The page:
This paper aims to show the relevance of past ecological records, at centennial to millennial timescales, for community ecological principles and theory, mainly in relation to temporal dynamics and the origin of present-day community patterns. The underlying assumption is that ecological time is a continuum and the ecological understanding of the present biosphere needs inputs from multilevel timescales. In particular, the so-called Q-time, embracing the Quaternary (the last 2.6 million years), is proposed as a key time period to understand present-day patterns and the underlying causal processes, as for example the latitudinal diversity gradient, the relationship between species richness and stability, the equilibrium/non-equilibrium conditions between communities and the environment, the main trends and clues on the origin of present-day species and the communities they form, the community succession under changing environmental conditions, or the nature (individual vs collective) of such biotic responses, among others. In this temporal context, neoecological studies and modeling, based on short-term evidence and calibration/validation data sets, are viewed as an important source for hypotheses to be tested with long-term ecological (i.e., palaeoecological) and molecular phylogenetic studies. The considerations around these topics provide valuable insights to address the potential future state of modern communities under the predicted global change, which would be useful to propose suitable conservation strategies. It is hoped that this paper will promote constructive discussions leading to a more close collaboration between neoecologists and palaeoecologists, in the way towards the natural convergence of both into one single, time-independent, discipline as is (or should be) ecology. As this paper has been conceived for both neo- and palaeoecologists, the message is twofold: to neoecologists, care about time; to palaeoecologists, care about ecology.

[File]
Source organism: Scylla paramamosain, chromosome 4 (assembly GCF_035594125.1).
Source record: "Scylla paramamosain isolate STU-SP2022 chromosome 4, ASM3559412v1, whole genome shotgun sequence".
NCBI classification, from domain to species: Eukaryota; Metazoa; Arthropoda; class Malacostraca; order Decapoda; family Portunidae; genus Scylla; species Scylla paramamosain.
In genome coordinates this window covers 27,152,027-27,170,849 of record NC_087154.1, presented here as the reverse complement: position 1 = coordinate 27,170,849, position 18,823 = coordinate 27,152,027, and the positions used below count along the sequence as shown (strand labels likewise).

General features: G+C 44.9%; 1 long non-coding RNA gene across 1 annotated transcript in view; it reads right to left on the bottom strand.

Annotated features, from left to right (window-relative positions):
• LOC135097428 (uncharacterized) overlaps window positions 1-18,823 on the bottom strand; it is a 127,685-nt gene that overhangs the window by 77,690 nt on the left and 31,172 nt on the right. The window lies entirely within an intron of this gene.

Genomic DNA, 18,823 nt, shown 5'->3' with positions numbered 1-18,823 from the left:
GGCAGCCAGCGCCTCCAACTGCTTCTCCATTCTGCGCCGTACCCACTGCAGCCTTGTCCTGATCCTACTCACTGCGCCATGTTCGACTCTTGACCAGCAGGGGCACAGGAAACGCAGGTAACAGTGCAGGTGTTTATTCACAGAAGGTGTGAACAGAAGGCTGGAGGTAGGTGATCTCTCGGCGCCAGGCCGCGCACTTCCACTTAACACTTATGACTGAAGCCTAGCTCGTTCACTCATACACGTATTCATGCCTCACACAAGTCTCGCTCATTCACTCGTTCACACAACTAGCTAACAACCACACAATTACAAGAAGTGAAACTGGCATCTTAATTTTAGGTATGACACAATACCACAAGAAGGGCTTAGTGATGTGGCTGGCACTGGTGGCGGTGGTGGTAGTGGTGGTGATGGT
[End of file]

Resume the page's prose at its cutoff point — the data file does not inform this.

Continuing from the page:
latitudinal diversity gradient
Last Glacial Maximum
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Rull, V. Community ecology: diversity and dynamics over time. COMMUNITY ECOLOGY 13, 102–116 (2012). https://doi.org/10.1556/ComEc.13.2012.1.13
- Community assembly
- Community responses
- Ecological time scales
- Latitudinal gradient